Select Page

Depression and obesity feed each other, says Dr. Michael Craig Miller, depression 1an Assistant Professor of Psychiatry at Harvard Medical School. “Obesity affects the parts of the brain that regulate your mood. When you’re depressed, low energy and motivation can translate into less activity and exercise. The result may be weight gain,” he says. “If both problems have a hold on you, it’s hard to break their grip.” 

Depression is a mood disorder that causes a persistent feeling of sadness and loss of interest in some people. Others feel lifeless, empty, and apathetic. Men in particular may even feel angry and restless. No matter how you experience depression, left untreated it can become increasingly debilitating. Lifestyle changes and drug-free treatment, such as Craniosacral therapy and Therapeutic Reflexology are proving effective in relieving depression. They are safe and do not have any side-effects.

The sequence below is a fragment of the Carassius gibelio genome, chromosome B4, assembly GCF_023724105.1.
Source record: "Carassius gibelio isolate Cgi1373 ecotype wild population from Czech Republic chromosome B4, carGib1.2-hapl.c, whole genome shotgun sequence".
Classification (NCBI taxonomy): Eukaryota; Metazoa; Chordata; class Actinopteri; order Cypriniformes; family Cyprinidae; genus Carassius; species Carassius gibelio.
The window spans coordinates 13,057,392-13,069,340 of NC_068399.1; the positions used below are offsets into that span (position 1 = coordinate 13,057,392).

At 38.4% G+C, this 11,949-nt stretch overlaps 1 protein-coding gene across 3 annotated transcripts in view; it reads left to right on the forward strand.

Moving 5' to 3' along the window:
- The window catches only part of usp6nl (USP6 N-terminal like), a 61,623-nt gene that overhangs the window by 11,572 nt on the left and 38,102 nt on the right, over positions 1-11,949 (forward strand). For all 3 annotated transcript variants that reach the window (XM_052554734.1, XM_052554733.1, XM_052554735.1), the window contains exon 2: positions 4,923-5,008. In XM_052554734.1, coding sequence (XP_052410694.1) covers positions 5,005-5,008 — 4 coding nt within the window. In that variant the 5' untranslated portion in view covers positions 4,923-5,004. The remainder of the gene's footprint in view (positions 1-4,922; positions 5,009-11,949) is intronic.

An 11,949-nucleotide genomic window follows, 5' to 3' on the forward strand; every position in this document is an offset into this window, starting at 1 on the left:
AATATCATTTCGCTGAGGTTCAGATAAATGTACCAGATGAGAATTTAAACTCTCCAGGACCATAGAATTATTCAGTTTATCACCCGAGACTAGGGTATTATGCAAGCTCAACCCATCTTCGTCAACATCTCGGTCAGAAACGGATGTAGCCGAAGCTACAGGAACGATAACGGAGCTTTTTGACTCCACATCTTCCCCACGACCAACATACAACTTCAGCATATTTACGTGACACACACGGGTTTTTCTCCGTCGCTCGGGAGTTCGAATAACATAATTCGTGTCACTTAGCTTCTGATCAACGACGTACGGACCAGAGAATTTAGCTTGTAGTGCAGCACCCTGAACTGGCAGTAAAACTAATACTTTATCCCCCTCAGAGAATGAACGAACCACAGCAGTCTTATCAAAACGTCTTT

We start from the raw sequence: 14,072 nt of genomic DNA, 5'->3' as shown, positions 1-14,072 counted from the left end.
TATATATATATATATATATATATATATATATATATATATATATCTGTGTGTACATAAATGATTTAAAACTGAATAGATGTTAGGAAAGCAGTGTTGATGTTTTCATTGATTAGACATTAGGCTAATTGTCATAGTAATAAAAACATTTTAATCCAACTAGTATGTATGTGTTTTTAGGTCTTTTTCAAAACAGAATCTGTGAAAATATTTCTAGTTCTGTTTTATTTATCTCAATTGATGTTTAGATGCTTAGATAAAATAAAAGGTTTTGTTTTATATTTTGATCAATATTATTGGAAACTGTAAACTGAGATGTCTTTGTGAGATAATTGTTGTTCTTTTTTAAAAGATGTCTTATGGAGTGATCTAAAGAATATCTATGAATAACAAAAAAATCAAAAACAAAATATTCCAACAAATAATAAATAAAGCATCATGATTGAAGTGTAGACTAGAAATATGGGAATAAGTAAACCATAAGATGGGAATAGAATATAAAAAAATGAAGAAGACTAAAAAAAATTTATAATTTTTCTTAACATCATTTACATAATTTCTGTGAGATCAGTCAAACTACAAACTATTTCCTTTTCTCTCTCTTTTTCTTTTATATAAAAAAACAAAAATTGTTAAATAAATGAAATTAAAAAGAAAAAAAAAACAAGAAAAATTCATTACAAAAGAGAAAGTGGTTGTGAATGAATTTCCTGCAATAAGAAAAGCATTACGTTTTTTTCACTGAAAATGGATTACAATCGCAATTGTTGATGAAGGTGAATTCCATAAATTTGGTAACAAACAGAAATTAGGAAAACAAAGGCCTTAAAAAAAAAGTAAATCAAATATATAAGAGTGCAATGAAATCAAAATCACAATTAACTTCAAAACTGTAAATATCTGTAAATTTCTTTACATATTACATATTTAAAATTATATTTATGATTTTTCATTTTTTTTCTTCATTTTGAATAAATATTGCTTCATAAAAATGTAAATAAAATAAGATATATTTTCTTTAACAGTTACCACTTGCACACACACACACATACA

Some complications of depression:

  • Changes in appetite
  • Loss of energy and fatigue
  • Loss of self-esteem
  • Insomnia
  • Anxiety and panic

Obesity diminishes almost every aspect of health and includes depression, memory loss and moodiness. Complications of obesity increase the risk of several debilitating and deadly physical diseases. Diseases such as diabetes, high blood pressure and high cholesterol. Men with a waist measurement exceeding 100cm, and women with a waist measurement exceeding 88cm, are considered at risk.

1 minute health tip: If you don’t think depression, anxiety and stress impact your physical health, think about the butterflies you experience in your stomach when you’re freaking out about something

Craniosacral Therapy and Reflexology are gentle, drug-free approaches to treating depression and changes in appetite and consider the whole person. “There is no physical health without emotional health”.

If you think this could be the next step you need – get in touch, today.


Print Friendly, PDF & Email

Pin It on Pinterest

Share This